To better understand these new physiological races, Tenuta says more research is needed, particularly when it comes to identification and geographical distribution. Also, research could help to determine whether the resistance genes that are still out there are effective or not.

“It’s important to understand and identify physiological races because they’re closely linked to their ability to cause disease or pathogenicity on the corn plant,” says Tenuta. “Ultimately, the goal is always to provide corn breeders, both public and private, with the necessary information in terms of which physiological races are most prevalent. They can therefore be incorporating genes into breeding programs to ultimately reduce losses to the producer to help maintain our competitiveness globally.”

If a resistant corn plant is affected by Northern leaf blight, it will kill the surrounding tissue at the point where the pathogen is located. This stops the pathogen from moving into the plant.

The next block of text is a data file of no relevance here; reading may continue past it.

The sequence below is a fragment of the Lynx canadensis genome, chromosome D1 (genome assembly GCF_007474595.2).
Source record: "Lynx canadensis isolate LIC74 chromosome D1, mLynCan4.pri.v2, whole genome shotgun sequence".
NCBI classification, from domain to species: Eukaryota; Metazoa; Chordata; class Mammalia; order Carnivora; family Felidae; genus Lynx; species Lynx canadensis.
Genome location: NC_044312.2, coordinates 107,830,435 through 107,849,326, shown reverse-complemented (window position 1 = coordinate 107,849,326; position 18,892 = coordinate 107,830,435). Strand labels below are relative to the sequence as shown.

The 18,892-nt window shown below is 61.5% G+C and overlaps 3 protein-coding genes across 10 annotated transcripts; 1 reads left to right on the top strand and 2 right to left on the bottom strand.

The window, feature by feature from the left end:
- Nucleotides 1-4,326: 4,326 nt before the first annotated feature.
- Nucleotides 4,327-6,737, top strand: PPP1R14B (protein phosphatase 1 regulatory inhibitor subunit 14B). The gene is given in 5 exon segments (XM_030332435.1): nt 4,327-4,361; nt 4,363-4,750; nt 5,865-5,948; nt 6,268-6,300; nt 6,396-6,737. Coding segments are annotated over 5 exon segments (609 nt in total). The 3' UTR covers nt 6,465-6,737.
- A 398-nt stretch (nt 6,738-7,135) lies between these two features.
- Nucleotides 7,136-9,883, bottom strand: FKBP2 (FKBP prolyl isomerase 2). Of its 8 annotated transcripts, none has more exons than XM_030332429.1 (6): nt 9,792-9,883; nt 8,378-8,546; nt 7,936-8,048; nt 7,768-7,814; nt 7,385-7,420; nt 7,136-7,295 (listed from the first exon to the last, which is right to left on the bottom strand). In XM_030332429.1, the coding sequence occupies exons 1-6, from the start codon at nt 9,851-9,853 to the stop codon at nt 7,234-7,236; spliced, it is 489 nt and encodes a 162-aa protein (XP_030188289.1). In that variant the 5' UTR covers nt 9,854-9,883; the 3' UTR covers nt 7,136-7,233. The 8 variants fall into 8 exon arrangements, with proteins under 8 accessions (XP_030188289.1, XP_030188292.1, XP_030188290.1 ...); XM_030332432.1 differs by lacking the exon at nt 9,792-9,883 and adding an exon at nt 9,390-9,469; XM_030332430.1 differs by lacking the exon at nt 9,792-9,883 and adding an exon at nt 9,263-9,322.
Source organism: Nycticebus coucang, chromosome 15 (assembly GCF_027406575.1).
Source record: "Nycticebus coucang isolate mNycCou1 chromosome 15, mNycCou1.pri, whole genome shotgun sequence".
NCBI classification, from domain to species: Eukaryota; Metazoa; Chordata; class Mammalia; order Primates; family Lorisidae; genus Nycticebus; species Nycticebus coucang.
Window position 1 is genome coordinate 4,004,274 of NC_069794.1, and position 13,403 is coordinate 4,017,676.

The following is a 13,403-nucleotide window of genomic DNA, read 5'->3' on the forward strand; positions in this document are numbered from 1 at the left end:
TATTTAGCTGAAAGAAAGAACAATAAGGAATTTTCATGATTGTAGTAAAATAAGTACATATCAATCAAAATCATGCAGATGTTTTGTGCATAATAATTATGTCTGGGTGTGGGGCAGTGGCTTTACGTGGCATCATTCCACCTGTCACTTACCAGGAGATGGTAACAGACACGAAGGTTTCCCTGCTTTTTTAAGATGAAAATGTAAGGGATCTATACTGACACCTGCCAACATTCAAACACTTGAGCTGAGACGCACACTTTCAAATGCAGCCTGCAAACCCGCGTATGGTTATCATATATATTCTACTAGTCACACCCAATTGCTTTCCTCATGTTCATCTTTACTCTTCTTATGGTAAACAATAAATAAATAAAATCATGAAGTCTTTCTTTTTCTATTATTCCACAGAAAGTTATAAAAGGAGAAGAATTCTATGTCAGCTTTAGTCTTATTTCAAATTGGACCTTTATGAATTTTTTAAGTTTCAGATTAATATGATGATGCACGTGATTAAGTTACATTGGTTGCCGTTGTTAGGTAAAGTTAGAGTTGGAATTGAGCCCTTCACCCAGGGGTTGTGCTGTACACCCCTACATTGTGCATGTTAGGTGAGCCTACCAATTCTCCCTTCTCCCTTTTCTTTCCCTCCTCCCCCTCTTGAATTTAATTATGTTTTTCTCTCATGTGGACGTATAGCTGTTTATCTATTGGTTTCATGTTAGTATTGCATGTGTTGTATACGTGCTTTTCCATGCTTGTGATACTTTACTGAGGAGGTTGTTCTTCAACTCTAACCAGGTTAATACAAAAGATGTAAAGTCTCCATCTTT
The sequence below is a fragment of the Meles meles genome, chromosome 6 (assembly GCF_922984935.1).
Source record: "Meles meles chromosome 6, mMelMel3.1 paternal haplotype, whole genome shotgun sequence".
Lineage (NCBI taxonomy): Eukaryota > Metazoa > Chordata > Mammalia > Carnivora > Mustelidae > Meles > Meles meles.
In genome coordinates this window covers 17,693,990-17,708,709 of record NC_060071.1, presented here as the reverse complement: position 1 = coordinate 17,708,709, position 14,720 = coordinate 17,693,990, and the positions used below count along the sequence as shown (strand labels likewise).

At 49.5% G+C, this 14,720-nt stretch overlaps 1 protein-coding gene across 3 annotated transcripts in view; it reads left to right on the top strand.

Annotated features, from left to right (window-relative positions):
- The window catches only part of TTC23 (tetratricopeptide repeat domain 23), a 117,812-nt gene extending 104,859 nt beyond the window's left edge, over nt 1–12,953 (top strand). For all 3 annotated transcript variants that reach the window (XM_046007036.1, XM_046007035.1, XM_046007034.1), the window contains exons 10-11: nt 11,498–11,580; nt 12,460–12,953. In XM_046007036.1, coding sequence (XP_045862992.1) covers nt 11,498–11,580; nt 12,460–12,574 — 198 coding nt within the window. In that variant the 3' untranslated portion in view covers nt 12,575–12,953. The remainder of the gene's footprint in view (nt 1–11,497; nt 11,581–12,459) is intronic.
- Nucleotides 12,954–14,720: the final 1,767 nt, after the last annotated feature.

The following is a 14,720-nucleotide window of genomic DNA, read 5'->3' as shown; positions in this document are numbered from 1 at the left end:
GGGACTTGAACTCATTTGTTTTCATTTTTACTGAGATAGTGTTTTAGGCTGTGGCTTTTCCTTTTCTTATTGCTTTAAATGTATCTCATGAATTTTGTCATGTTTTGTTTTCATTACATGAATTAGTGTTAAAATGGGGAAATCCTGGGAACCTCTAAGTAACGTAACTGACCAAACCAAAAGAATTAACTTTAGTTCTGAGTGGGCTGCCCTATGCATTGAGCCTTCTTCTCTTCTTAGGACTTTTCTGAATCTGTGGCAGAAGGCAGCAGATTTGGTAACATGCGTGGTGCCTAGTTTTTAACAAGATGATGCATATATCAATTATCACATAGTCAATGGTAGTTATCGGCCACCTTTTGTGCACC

“These defense systems are both structural, in terms of killing cells, as well as chemical signals or reactions that trigger this cascade of events to set off the defense system,” says Tenuta.

Many foliar diseases will survive on the residue and also on the leaves of plants, says Tenuta. And anything that may delay planting early on in the season could result in more foliar leaf diseases.

“If plants are delayed there is that potential for injury,” he says. “The earlier it starts in the earlier growth stages, the greater potential for injury.”
When it comes to effective disease management, crop rotation still serves as an important tool, no matter what disease you are looking at. Proper crop rotation – that is, moving one to two years out of corn – will help in reducing the overall survivability of the spores. However, Tenuta cautions rotation on its own is not enough. Spores do blow around and will end up on crop residue or in the soil.

Since most foliar diseases, except for rust, will survive on residue, the less residue you have, the less potential there is for inoculant to survive from year to year.